After a couple of days of more rainy weather, today saw another bright and sunny start. A Common Sandpiper flew over the car park at Cley as we got ready to leave. First to Kelling, where the Wood Sandpiper which has been lingering for the past couple of days showed well. The Water Meadow also held 15 Mute Swans, mostly non-breeding immature birds, an unusually large number for the site. A singing male Stonechat was the other local highlight – the species has become much rarer here in recent years. We took the time to study up close a good selection of the regular birds and several species of butterfly, including Small Heath, Common Blue and Brown Argus.
From there we went up to the heaths. A Hobby flashed through as we walked across. We heard our first Dartford Warbler, but it refused to show itself and remained stubbornly deep in the gorse. The mournful song of a male Woodlark drifted over and we picked up the bird sitting in a dead tree. A little later, as we walked further round, we saw the male and female feeding together quietly in the short grass. A search nearby and we found a female Dartford Warbler feeding quietly in the heather. As we walked back, we could hear daytime hooting Tawny Owls in the trees. More butterflies were also much in evidence, including a couple of Green Hairstreaks.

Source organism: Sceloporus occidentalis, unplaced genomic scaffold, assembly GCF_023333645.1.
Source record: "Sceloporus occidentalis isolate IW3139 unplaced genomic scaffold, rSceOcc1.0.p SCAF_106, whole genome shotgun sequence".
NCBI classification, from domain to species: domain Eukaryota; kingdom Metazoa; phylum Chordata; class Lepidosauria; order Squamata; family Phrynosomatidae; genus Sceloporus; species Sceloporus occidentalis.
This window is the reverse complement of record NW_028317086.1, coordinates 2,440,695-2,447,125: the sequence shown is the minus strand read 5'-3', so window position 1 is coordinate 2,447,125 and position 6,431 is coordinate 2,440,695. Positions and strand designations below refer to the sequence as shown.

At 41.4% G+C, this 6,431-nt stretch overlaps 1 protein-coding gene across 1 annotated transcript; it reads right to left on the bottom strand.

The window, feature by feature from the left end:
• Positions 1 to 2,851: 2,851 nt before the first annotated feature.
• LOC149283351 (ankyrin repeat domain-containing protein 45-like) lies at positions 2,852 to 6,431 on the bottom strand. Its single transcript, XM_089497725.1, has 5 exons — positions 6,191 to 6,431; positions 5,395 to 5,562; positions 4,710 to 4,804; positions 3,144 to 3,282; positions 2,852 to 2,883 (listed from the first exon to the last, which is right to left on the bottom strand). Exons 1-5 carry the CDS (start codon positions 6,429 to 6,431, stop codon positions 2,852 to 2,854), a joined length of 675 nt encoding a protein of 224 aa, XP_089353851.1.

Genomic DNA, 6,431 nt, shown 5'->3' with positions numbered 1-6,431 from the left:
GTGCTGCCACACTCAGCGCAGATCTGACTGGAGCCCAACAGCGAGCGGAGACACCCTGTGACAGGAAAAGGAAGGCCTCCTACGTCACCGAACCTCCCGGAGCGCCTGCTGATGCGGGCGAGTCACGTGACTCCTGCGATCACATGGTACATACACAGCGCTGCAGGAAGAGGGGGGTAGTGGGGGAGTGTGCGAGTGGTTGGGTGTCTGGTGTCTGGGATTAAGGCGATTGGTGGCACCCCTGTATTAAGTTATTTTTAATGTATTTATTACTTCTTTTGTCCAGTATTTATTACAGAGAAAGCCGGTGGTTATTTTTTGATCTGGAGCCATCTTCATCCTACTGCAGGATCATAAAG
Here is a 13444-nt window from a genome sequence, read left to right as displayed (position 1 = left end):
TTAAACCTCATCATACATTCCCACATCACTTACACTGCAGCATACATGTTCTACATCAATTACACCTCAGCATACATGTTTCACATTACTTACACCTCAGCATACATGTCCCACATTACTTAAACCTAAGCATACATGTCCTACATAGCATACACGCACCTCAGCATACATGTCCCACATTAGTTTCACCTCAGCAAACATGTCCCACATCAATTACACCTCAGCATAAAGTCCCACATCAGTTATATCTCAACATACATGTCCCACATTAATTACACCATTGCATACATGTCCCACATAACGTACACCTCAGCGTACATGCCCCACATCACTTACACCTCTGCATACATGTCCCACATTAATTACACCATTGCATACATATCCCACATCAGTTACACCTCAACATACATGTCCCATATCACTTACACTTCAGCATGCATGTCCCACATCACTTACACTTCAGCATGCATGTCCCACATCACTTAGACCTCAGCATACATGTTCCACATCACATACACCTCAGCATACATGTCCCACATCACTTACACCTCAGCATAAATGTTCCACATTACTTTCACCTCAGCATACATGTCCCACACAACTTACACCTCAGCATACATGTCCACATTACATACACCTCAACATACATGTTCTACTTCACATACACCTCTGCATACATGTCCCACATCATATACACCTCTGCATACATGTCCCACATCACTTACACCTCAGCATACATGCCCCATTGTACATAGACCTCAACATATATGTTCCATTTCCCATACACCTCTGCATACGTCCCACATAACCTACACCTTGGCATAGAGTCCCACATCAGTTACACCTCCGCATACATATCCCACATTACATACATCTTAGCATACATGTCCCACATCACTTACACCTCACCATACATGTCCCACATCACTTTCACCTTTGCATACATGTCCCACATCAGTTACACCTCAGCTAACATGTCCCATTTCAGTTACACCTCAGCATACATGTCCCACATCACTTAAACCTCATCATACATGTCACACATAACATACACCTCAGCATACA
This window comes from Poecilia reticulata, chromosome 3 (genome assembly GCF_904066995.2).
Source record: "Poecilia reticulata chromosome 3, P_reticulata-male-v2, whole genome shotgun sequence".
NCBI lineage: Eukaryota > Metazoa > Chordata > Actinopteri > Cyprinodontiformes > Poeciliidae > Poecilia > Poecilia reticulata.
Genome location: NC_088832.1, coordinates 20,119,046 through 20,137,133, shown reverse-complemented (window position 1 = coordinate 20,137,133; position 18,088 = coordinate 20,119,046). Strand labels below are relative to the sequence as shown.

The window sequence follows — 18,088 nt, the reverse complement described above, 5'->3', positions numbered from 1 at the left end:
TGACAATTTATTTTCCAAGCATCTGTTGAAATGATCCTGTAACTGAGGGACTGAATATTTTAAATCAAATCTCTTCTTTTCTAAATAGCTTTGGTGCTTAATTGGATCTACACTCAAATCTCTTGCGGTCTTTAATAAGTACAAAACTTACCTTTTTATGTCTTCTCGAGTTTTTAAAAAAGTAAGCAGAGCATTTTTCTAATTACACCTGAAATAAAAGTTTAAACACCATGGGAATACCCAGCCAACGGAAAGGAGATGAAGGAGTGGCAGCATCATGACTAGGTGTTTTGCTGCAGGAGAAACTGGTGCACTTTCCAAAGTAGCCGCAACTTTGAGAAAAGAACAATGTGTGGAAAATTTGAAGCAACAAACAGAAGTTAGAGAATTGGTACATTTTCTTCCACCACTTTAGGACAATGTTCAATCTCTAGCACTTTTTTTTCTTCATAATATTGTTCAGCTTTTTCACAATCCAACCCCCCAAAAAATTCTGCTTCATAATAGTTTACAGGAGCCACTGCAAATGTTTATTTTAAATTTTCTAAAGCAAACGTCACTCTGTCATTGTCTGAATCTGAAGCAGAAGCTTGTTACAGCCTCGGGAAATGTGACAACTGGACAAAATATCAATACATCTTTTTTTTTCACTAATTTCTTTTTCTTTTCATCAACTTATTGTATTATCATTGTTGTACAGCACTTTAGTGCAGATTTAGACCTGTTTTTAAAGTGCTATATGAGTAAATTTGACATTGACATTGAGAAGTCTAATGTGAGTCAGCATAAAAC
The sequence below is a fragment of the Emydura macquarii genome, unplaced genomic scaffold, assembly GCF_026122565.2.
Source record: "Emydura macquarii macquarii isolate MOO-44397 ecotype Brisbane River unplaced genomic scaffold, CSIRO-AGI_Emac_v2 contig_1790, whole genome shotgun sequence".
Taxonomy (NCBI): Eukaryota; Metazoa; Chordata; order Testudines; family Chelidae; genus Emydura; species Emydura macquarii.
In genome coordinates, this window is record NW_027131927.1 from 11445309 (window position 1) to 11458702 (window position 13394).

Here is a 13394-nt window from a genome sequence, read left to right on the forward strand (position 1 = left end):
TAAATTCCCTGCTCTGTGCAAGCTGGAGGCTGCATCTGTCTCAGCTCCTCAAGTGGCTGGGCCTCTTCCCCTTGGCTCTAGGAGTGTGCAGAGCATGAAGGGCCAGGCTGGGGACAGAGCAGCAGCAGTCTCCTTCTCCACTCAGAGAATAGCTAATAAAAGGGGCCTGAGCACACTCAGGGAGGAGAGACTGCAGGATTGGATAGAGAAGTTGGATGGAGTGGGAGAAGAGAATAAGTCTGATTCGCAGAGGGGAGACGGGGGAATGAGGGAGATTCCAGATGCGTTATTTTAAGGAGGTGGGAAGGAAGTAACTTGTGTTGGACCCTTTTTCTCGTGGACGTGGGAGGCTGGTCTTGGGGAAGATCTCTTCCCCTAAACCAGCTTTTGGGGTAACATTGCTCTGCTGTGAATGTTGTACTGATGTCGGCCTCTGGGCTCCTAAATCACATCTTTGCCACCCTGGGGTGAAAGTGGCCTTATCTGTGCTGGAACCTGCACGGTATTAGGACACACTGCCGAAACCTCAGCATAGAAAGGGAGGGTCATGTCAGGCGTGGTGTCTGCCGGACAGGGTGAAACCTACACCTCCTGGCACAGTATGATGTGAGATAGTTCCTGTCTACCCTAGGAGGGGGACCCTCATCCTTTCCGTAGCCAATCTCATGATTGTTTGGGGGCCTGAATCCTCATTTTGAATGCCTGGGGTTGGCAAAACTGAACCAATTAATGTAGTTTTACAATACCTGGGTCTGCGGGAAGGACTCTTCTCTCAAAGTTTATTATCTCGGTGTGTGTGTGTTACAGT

Finally, we drove down to Stiffkey. A Common Sandpiper and single Little Ringed Plover were on the Fen. A Whimbrel flew across the saltmarsh and some lingering winter waders and Brent Geese were still in the harbour, where we also got good views of Sandwich, Common and Little Terns. A Small Copper added to the butterfly list for the day. We also enjoyed the fabulous views across the harbour to Blakeney Point in the afternoon sunshine – we shouldn’t forget the great scenery on offer during a day out in North Norfolk!